October 14, 2009

Stuart Kaminsky: 1934-2009

Rest in peace, Stuart Kaminsky.
Farewell, Abe Lieberman, K&L, Temple Mir Shavot


Over the course of 17 years, Chicago-born author Stuart Kaminsky gave us ten full-length mysteries based on the character of Abe Lieberman, a weary veteran detective on the Chicago police force:

Lieberman’s Folly (1990)
Lieberman’s Choice (1993)
Lieberman’s Day (1994)
Lieberman’s Thief (1995)
Lieberman’s Law (1996)
The Big Silence (2000)
Not Quite Kosher (2002)
The Last Dark Place (2004)
Terror Town (2006)
The Dead Don’t Lie (2007)
— list borrowed from Wikipedia’s entry on Kaminksy

He also wrote two short Lieberman stories: “Confession,” included in Mystery Midrash: an Anthology of Jewish Mystery and Detective Fiction (1999), and “The Tenth Man,” included in Criminal Kabbalah: an Intriguing Anthology of Jewish Mystery and Detective Fiction (2001). Both anthologies are edited by Lawrence Raphael and published by Jewish Lights (and both very worthwhile in several ways. See also Naso: Great Source).

Abe and His Partners

Central to all the Abe Lieberman stories are three partnerships:

The most obvious is Lieberman’s partnership with fellow detective, Bill Hanrahan. In addition to the working relationship — which experiences many strains over the years — their long hours and trying times together bring ample opportunity for Lieberman, a Reform Jew with roots among the city’s aging Yiddish-speakers, and Hanrahan, an Irish Catholic with similar links to the city’s Catholic life, to share their thoughts on faith and the changing nature of religious community. Important to the story, “Confession,” is the pair’s long habit of referring to one another as “Rabbi” and “Father Murphy.”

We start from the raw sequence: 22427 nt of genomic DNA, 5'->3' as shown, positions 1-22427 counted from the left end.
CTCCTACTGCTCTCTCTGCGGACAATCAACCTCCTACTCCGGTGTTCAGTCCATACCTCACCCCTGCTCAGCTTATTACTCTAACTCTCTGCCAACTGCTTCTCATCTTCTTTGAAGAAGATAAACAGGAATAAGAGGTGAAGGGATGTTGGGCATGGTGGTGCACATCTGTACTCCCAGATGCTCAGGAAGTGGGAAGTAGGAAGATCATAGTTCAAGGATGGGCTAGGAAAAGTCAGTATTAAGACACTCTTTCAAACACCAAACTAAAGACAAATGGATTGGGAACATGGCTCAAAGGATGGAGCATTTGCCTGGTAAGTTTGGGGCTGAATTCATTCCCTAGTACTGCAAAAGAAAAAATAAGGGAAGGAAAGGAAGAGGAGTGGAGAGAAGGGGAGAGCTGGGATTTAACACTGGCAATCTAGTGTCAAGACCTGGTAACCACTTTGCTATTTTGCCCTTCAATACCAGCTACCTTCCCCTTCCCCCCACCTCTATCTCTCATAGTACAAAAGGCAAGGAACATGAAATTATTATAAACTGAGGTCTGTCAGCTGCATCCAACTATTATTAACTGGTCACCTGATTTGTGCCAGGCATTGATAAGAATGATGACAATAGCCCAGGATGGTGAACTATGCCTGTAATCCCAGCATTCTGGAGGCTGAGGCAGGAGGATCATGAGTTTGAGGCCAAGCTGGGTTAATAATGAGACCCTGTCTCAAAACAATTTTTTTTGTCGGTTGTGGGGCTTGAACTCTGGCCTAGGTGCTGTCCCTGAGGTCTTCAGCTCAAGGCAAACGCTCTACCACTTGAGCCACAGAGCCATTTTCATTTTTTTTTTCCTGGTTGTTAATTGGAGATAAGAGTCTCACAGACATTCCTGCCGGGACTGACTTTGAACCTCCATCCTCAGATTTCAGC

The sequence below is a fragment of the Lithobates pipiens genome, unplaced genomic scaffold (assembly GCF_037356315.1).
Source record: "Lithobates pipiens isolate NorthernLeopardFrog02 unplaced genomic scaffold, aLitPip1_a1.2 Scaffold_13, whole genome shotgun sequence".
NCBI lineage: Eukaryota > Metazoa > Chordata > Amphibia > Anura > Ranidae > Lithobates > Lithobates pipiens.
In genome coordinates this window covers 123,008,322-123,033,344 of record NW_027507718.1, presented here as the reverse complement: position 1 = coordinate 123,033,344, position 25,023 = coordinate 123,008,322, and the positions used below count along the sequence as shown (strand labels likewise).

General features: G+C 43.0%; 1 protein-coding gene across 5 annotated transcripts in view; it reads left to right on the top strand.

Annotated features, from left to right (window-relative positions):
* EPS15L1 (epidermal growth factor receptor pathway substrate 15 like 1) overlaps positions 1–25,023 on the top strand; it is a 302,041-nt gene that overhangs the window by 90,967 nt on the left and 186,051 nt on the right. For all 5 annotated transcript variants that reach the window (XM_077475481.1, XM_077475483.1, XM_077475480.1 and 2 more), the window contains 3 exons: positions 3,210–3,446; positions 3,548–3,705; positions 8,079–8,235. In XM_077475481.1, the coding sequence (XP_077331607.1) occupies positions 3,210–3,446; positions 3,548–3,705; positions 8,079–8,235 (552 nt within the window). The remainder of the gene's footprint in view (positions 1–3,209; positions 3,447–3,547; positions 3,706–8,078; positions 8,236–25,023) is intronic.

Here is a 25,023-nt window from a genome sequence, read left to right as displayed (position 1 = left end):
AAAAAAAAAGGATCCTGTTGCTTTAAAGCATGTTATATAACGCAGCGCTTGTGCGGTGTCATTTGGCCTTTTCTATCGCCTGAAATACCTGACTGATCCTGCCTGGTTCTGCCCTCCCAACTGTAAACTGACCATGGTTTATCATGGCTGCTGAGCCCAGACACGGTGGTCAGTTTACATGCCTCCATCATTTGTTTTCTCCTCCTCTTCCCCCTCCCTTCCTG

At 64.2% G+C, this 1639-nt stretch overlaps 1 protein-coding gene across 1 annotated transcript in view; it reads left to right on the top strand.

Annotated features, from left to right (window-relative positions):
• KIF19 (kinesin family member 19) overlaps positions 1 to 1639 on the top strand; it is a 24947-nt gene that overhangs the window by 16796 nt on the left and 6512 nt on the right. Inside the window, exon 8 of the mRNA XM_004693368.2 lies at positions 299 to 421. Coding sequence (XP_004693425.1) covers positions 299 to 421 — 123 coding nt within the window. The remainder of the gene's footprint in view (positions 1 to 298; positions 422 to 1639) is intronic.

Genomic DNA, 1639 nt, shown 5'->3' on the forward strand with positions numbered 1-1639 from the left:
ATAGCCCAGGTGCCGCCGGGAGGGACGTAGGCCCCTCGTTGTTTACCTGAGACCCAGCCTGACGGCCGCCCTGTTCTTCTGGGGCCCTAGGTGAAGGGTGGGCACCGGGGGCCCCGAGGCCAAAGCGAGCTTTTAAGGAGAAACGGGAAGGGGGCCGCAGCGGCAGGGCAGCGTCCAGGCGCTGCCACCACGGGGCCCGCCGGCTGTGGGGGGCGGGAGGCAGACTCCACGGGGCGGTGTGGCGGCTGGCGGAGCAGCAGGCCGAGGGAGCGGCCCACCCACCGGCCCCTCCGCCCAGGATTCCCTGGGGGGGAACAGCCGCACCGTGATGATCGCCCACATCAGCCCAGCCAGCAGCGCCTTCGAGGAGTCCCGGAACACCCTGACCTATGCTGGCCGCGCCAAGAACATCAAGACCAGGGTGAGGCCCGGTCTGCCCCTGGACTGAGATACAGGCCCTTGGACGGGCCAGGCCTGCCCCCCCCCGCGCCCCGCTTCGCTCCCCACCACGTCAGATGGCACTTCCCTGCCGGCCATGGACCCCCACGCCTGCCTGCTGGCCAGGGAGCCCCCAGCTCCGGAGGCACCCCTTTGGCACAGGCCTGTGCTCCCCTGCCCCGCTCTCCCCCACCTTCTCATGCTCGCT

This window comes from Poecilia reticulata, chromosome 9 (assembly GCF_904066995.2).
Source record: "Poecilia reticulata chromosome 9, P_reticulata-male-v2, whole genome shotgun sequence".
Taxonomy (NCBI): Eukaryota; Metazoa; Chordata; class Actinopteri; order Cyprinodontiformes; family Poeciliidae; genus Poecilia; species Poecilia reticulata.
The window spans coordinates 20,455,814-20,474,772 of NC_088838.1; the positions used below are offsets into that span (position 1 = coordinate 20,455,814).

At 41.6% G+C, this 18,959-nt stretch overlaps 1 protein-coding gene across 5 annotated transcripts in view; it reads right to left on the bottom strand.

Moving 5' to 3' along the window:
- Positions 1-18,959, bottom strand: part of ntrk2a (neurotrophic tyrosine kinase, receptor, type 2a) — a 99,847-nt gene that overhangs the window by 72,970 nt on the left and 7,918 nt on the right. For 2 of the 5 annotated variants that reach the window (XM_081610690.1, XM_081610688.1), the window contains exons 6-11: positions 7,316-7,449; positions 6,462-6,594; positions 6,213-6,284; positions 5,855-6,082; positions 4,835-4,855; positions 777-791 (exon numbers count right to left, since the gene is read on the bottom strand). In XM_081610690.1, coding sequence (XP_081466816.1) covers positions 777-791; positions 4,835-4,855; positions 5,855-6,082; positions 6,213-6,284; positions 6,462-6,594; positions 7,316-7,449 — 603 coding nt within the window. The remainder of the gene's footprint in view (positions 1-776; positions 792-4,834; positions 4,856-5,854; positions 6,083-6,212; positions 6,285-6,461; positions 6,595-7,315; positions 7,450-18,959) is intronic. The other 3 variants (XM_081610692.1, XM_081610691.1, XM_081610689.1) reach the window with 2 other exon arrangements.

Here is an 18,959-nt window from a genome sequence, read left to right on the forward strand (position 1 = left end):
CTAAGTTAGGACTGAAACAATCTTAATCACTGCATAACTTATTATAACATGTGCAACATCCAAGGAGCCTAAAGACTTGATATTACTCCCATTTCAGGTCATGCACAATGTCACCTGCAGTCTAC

Another working partnership is that between Lieberman and Emiliano “El Perro” Del Sol, leader of the Tentaculos street gang. While Del Sol and Hanrahan persist in mistrusting and disliking one another, El Perro shares with Lieberman — known as “El Viejo” [The Old One”] to gang members and their associates — a passionate love for the Cubs and a relationship, at turns touching and entertaining, which clearly benefits both men.

Throughout everything, however, is the delightful partnership between Lieberman and his wife Bess. Their partnership weathers his job and insomnia, their daughter’s marital unrest, guardianship of their grandchildren, deaths in the family and trials in their neighborhood and synagogue. The couple’s involvement with the Jewish community and, more specifically, with the beleaguered urban congregation, Temple Mir Shavot, enlivens their world; more than a simple plot device, their commitment to a Shabbat evening meal and the Friday evening service is a defining aspect of their characters and their relationship. In another author’s hands, the “Bess would not have approved of the muffin” routine might have grown old; Kaminsky, however, uses it to keep the spouses’ relationship present, even when the story keeps them largely apart.

Food and Family

Food is also a factor in nearly every other aspect of Lieberman’s days. His life unfolds in his kitchen — where he has late-night conversations with his grandchildren and daughter, as well as his wife — in his synagogue (where bagels and lox are on the menu but not his diet), and at the T&L Restaurant owned by his brother, Maish:

“Abe, we got ourselves a bitter irony. I’m older than you. I’m — let’s face it — fat. I get no exercise and I eat anything that looks good. No cholesterol problems. No heart problems. And you? You’re skinny. You run around a lot. You don’t have the opportunity to violate the laws of common sense as often as I do, surrounded by pastrami… And you, you are the one with the problem. If I was still on cordial relations with God, I’d thank him for my good fortune and ask him to continue to take care of my brother. Meanwhile, Bess and I have to do our best to save you. I have no great hope for your salvation.”
–p.30, The Dead Don’t Lie


I’m uncertain about the salvation question. But I know that I, like many readers, continue to care for Abe and his world. May his author’s name be for a blessing, and may Stuart Kaminsky’s many mourners be comforted among the mourners of Zion.

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Community, food, Judaism, mystery

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